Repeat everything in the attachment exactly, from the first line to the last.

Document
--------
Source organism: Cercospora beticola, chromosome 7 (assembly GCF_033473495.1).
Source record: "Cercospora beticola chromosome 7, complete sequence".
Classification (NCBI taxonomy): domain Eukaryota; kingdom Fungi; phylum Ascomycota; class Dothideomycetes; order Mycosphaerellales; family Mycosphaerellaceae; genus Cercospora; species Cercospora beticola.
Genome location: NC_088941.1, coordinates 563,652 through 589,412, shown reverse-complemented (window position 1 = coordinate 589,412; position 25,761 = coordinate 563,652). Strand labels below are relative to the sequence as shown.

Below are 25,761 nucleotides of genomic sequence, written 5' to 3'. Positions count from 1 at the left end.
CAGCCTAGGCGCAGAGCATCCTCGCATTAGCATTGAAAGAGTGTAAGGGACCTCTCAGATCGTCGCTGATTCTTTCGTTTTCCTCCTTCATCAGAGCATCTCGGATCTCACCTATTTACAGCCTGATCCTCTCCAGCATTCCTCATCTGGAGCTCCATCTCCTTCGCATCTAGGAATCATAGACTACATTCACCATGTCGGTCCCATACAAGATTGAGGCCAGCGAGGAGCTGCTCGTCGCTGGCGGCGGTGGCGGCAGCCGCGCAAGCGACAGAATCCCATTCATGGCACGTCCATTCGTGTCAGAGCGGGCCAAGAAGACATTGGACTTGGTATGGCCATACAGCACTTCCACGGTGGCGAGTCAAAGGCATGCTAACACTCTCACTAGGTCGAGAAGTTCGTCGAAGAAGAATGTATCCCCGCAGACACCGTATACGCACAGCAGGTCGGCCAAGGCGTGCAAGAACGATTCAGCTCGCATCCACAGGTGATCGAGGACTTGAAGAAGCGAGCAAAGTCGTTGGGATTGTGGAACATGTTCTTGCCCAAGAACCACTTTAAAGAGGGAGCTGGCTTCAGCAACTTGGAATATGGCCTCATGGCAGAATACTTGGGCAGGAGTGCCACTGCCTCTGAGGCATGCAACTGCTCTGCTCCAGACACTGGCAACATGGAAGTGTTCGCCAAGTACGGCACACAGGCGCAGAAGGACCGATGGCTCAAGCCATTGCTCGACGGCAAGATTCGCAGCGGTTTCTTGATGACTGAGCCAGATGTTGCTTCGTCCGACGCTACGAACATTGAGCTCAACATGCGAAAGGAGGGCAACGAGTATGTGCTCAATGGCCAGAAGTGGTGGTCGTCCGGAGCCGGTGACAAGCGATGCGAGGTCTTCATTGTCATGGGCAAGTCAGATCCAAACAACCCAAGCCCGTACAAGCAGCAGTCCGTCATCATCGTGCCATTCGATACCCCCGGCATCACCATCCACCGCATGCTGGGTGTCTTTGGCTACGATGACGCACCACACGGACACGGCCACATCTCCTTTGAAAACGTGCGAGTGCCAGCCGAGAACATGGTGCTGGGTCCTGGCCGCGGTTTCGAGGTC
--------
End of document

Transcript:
Source organism: Cercospora beticola, chromosome 7 (assembly GCF_033473495.1).
Source record: "Cercospora beticola chromosome 7, complete sequence".
Classification (NCBI taxonomy): domain Eukaryota; kingdom Fungi; phylum Ascomycota; class Dothideomycetes; order Mycosphaerellales; family Mycosphaerellaceae; genus Cercospora; species Cercospora beticola.
Genome location: NC_088941.1, coordinates 563,652 through 589,412, shown reverse-complemented (window position 1 = coordinate 589,412; position 25,761 = coordinate 563,652). Strand labels below are relative to the sequence as shown.

Below are 25,761 nucleotides of genomic sequence, written 5' to 3'. Positions count from 1 at the left end.
CAGCCTAGGCGCAGAGCATCCTCGCATTAGCATTGAAAGAGTGTAAGGGACCTCTCAGATCGTCGCTGATTCTTTCGTTTTCCTCCTTCATCAGAGCATCTCGGATCTCACCTATTTACAGCCTGATCCTCTCCAGCATTCCTCATCTGGAGCTCCATCTCCTTCGCATCTAGGAATCATAGACTACATTCACCATGTCGGTCCCATACAAGATTGAGGCCAGCGAGGAGCTGCTCGTCGCTGGCGGCGGTGGCGGCAGCCGCGCAAGCGACAGAATCCCATTCATGGCACGTCCATTCGTGTCAGAGCGGGCCAAGAAGACATTGGACTTGGTATGGCCATACAGCACTTCCACGGTGGCGAGTCAAAGGCATGCTAACACTCTCACTAGGTCGAGAAGTTCGTCGAAGAAGAATGTATCCCCGCAGACACCGTATACGCACAGCAGGTCGGCCAAGGCGTGCAAGAACGATTCAGCTCGCATCCACAGGTGATCGAGGACTTGAAGAAGCGAGCAAAGTCGTTGGGATTGTGGAACATGTTCTTGCCCAAGAACCACTTTAAAGAGGGAGCTGGCTTCAGCAACTTGGAATATGGCCTCATGGCAGAATACTTGGGCAGGAGTGCCACTGCCTCTGAGGCATGCAACTGCTCTGCTCCAGACACTGGCAACATGGAAGTGTTCGCCAAGTACGGCACACAGGCGCAGAAGGACCGATGGCTCAAGCCATTGCTCGACGGCAAGATTCGCAGCGGTTTCTTGATGACTGAGCCAGATGTTGCTTCGTCCGACGCTACGAACATTGAGCTCAACATGCGAAAGGAGGGCAACGAGTATGTGCTCAATGGCCAGAAGTGGTGGTCGTCCGGAGCCGGTGACAAGCGATGCGAGGTCTTCATTGTCATGGGCAAGTCAGATCCAAACAACCCAAGCCCGTACAAGCAGCAGTCCGTCATCATCGTGCCATTCGATACCCCCGGCATCACCATCCACCGCATGCTGGGTGTCTTTGGCTACGATGACGCACCACACGGACACGGCCACATCTCCTTTGAAAACGTGCGAGTGCCAGCCGAGAACATGGTGCTGGGTCCTGGCCGCGGTTTCGAGGTC